What affects the current oil prices?
Russia’s move to invade Ukraine is shaking up the global financial markets. While stock markets tumble, Oil prices jump to an 8-year high above $100, with many investors wondering just how far prices can go.
And Oil isn’t the only commodity to surge – Aluminum, Gold, Palladium, European Gas, Nickel, as well as Wheat are all increasing in value, as investors worry about supplies from Russia and sanctions imposed by other countries.
The rising price of key industrial commodities is also adding pressure to the inflationary macro-economic environment of most Western economies, which in turn could pressure central bankers to raise interest rates faster than expected.
Brent Crude Oil reached $100 a barrel for the first time since 2014
Oil prices have sharply increased since the market dip of March 2020 when Oil prices tumbled below $30 a barrel due to Covid-19. With fears over a Russian invasion of Ukraine elevated since the beginning of the year, the Brent Crude index steadily rose and reached its highest level above $100 this week for the first time since 2014.
The million-dollar question now is whether or not Oil prices will keep rising…
One should note that this market is a volatile one and as long as Russian/Ukrainian tensions remain high, it will disrupt the global Oil offer, which will certainly make Oil prices rise over the short term.
Military tensions in the East are currently disrupting the Oil market for two main reasons: 1) Ukraine acts as one of the most important transit countries for Oil and Gas distribution in Europe, and 2) punitive sanctions against Russia might strongly impact business, economical, as well as financial transactions between Russia and the rest of the world, and keep tightening the available Oil supply.
According to the 2021 BP Statistical Review of World Energy, Russia produced 10.66 million barrels per day (bpd) in 2020, with the other two major Oil producers – the United States and Saudi Arabia – producing 16.48 million and 11.04 million bpd respectively that same year.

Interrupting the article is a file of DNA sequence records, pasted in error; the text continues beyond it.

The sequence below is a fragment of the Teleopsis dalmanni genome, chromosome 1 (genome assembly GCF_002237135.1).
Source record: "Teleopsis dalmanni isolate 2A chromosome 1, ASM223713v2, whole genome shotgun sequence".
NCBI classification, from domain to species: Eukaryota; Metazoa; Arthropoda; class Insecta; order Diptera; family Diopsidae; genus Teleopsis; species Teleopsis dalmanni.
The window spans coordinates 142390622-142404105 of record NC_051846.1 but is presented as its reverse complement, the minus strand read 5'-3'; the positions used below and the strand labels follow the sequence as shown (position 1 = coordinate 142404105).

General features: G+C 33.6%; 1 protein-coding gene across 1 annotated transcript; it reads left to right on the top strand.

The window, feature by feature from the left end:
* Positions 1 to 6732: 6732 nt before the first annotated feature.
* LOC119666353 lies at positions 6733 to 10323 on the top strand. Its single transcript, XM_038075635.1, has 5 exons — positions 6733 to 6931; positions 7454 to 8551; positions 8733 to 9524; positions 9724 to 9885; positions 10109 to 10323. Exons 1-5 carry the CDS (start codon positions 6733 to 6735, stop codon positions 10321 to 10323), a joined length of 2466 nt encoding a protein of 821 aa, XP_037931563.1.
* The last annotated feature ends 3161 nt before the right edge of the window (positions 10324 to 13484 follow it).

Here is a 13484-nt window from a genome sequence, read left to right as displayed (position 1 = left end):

No major Oil production increases expected – What about Oil demand?
The level of production from major Oil producing countries has been supporting Oil prices in recent months, as analysts and investors aren’t expecting any major production increase this year from the OPEC countries. Moreover, Oil is a scarce resource. In addition, fewer new oil rigs are being discovered, and limited investments are being made to substantially increase output, which should lead to a reduced supply over time.
What about Oil demand?
As most economies are opening up with an increasing number of people getting vaccinated, as well as the fact that the global economy seems to be recovering, Oil demand is expected to continue rising in 2022. It should even reach pre-pandemic levels and higher in 2022. The International Energy Agency (IEA) estimates that demand could reach 99.7 million barrels per day.
The relationship between supply and demand is what mostly dictates the trajectory of Oil prices.
As the law of supply and demand affects the price of a resource, when supply slows down or stays static, but demand increases, then prices tend to rise. On the other hand, if supply remains unchanged or increases, but demand decreases or remains the same, then prices tend to decrease.
Therefore, it is likely that supply will be unable to keep up with demand over time, supporting higher oil prices over the long run. Global Oil inventories will also likely change as a result.
What other factors can influence Oil prices?
There are some other factors that can impact commodities prices, such as:
- value of the USD, as most commodities are libeled in American Dollars
- global economic health
- regulation, international sanction, government decision, trade war
- extreme weather events, strike, war
- changes in consumption habits
2022 is probably going to be a volatile year for the markets, seeing the end of cheap money and low inflation. With so many uncertainties though, it is difficult to predict exactly where Oil prices are going and how they will be impacted by so many changes, but this uncertainty may very well trigger great trading opportunities for those willing to take advantage of them.
The information provided does not constitute investment research. The material has not been prepared in accordance with the legal requirements designed to promote the independence of investment research and as such is to be considered to be a marketing communication.
All information has been prepared by ActivTrades (“AT”). The information does not contain a record of AT’s prices, or an offer of or solicitation for a transaction in any financial instrument. No representation or warranty is given as to the accuracy or completeness of this information.
Any material provided does not have regard to the specific investment objective and financial situation of any person who may receive it. Past performance is not a reliable indicator of future performance. AT provides an execution-only service. Consequently, any person acting on the information provided does so at their own risk.